The statistics show that the concenit :01 Angelénos are well-foundet / E~~ig-relatM. murders in tl city increased by~ 25 per cent last: year to 257, and half of the fatalities involved unprovoked gang killings of nonmem hers. Police estimateS put gang membership hi all of Los Angeles County at 70,000, ap~ead among 600 gangs. Still, police and community officials expressed more concern about the gàng& changed behavior. `tdividuals killing more than. one person seem co~rthonpiace now," said Michael Genelin, head deputy dis ttict attorney. Gangs are not new to Los Angeles. Pot generations, gangsof Spanish-speaking youths

have defended their turf from interlopers. Black gangs began to flourish during the early 1970s, and Asian gangs became much more evident about three years ago. Now, violence associated with black gangs is an! ' aith the niega! diug trade while the Asian gangs are primarily involved in extortion. Still, a newly formed organization, called MAGIC—Mothers Against Gangs in Our Community—is

)e Kramer, head of the Los Angeles police department’s gang unit: “I see small clusters of people starting to stiffen their backs and say we are going to take back our communities.” Sadly, such moves come too late for Ramon Rios and other gang-war casualties.

ANNE GREGOR in Los Angeles

ANNE GREGOR

ANNE GREGOR

In Toronto, a wide variety of youth gangs organized along both racial and ideological lines have begun to disturb life in the city. For many Torontonians, the most unsettling gang activity is the phenomenon known as swarming. “A swarming can involve anywhere from six to 60 kids,” explained Sgt. McLean. “A kid will see something he likes—a pair of shoes, a watch, a coat. He’ll walk up to a person and pick an argument. While he’s arguing with the victim, the other kids will surround them. If the individual gives them the watch, he won’t be harmed. But if he resists, the kids attack.” He added, “They do it for the thrill.”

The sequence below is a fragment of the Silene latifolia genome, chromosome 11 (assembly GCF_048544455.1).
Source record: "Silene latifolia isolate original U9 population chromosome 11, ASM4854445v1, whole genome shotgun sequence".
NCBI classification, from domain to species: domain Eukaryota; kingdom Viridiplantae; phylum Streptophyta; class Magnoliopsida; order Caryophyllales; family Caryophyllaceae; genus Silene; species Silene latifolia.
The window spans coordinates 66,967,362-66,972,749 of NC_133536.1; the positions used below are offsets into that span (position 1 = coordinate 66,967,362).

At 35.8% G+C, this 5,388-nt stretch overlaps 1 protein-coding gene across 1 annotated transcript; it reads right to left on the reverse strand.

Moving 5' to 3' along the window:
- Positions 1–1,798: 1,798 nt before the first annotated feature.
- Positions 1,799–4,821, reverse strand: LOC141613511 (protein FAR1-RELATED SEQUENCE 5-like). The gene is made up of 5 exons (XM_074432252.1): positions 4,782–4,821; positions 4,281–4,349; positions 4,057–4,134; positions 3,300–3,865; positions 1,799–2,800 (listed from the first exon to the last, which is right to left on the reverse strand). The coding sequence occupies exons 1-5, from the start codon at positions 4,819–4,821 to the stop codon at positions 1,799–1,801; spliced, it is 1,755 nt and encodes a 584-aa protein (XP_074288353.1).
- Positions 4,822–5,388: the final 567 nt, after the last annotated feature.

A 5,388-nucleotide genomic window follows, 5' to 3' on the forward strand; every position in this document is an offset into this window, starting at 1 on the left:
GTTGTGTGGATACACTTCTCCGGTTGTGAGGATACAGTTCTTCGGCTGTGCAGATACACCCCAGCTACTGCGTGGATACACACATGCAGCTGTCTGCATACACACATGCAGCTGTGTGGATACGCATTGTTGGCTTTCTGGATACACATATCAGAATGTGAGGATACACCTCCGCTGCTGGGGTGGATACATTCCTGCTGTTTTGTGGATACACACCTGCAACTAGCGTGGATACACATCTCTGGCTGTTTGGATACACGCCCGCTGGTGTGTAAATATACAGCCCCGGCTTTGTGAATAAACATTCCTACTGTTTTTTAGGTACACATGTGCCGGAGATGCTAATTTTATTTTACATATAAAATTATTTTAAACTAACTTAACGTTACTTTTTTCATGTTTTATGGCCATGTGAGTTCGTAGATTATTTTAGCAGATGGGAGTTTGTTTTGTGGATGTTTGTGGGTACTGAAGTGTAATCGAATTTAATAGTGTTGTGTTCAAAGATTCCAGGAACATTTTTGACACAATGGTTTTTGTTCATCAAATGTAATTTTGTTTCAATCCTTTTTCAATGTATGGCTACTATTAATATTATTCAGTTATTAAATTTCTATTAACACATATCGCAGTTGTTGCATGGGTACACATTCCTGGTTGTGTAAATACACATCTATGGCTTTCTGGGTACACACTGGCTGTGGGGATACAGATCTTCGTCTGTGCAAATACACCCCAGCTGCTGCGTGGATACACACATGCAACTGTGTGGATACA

Perplexing: At the same time, experts say that the youth gangs in affluent Toronto are the most perplexing in the country—and in some cases the most difficult to explain in terms of social and economic conditions. As in other parts of Canada, many Toronto gangs are organized along ethnic lines. Although the Metropolitan Toronto police department is officially reluctant to classify lawbreakers by ethnic origin, some officers privately claim that as much as 80 per cent of | youth gang violence in the o city is perpetrated by young | members of the city’s immi= grant black community.

At the same time, police officers note that gang members often come from widely varying racial, social and economic backgrounds. Police have found youngsters from the city’s most affluent and most impoverished neighborhoods in the same gang. As well, there are predominantly white gangs, mainly black gangs and more racially mixed gangs. Police say that some gangs appear to be highly structured, while others form in one night for the purpose of carrying out a single criminal act and then immediately disband.

Experts are divided over just what prompts middle-class youngsters to seek out the thrills and risks of gang membership. According to Greg McClare, chief social worker for the Toronto Board of Education, gang membership appears to be “related to power and dominance.” For his part, Grant Lowrey, director of Central Toronto Youth Services, an organization that helps young people living on the streets, said that it is “a comment on our consumer society when kids are ripping each other off for luxury items such as $300 leather jackets and $125 running shoes.” According to Tucker, gang membership reflects a disintegration of traditional family values. “There is not a whole lot for our kids to get attached to,” said Tucker. Added Dr. Stanley Kutcher, a psychiatrist at Toronto’s Sunnybrook Hospital who specializes in the problems of adolescence: “We’re reaping the bad harvest of 1960sand